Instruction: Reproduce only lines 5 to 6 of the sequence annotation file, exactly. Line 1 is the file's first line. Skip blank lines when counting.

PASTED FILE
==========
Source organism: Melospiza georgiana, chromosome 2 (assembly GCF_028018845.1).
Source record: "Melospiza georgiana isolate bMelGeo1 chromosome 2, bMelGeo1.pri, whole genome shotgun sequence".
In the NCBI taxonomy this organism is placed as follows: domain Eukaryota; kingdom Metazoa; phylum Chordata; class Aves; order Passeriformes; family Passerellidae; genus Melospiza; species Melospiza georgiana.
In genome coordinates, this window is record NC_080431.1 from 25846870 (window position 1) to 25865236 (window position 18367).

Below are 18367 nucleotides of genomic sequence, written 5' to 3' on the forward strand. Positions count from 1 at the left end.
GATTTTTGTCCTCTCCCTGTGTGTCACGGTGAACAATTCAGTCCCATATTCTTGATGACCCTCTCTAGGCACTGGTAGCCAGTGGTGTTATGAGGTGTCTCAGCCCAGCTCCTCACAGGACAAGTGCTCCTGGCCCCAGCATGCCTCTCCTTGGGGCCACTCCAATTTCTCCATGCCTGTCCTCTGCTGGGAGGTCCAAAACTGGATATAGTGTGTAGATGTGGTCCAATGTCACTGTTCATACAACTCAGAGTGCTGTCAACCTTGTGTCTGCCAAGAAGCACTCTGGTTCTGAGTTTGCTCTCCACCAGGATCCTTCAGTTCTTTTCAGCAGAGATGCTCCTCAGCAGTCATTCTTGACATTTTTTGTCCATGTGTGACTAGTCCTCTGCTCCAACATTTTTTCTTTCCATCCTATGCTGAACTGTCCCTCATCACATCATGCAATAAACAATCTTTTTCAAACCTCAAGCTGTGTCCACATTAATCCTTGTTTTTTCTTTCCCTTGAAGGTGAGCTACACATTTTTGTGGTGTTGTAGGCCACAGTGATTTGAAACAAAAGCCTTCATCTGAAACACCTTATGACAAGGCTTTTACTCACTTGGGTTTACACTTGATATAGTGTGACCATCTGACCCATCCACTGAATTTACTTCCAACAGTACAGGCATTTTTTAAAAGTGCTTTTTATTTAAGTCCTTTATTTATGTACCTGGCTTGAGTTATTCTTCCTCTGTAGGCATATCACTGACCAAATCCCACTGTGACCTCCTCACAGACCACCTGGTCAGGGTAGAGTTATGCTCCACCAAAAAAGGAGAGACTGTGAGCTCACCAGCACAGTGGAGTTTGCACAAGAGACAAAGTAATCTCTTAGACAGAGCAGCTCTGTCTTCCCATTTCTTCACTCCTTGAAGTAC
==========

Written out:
Below are 18367 nucleotides of genomic sequence, written 5' to 3' on the forward strand. Positions count from 1 at the left end.
GATTTTTGTCCTCTCCCTGTGTGTCACGGTGAACAATTCAGTCCCATATTCTTGATGACCCTCTCTAGGCACTGGTAGCCAGTGGTGTTATGAGGTGTCTCAGCCCAGCTCCTCACAGGACAAGTGCTCCTGGCCCCAGCATGCCTCTCCTTGGGGCCACTCCAATTTCTCCATGCCTGTCCTCTGCTGGGAGGTCCAAAACTGGATATAGTGTGTAGATGTGGTCCAATGTCACTGTTCATACAACTCAGAGTGCTGTCAACCTTGTGTCTGCCAAGAAGCACTCTGGTTCTGAGTTTGCTCTCCACCAGGATCCTTCAGTTCTTTTCAGCAGAGATGCTCCTCAGCAGTCATTCTTGACATTTTTTGTCCATGTGTGACTAGTCCTCTGCTCCAACATTTTTTCTTTCCATCCTATGCTGAACTGTCCCTCATCACATCATGCAATAAACAATCTTTTTCAAACCTCAAGCTGTGTCCACATTAATCCTTGTTTTTTCTTTCCCTTGAAGGTGAGCTACACATTTTTGTGGTGTTGTAGGCCACAGTGATTTGAAACAAAAGCCTTCATCTGAAACACCTTATGACAAGGCTTTTACTCACTTGGGTTTACACTTGATATAGTGTGACCATCTGACCCATCCACTGAATTTACTTCCAACAGTACAGGCATTTTTTAAAAGTGCTTTTTATTTAAGTCCTTTATTTATGTACCTGGCTTGAGTTATTCTTCCTCTGTAGGCATATCACTGACCAAATCCCACTGTGACCTCCTCACAGACCACCTGGTCAGGGTAGAGTTATGCTCCACCAAAAAAGGAGAGACTGTGAGCTCACCAGCACAGTGGAGTTTGCACAAGAGACAAAGTAATCTCTTAGACAGAGCAGCTCTGTCTTCCCATTTCTTCACTCCTTGAAGTAC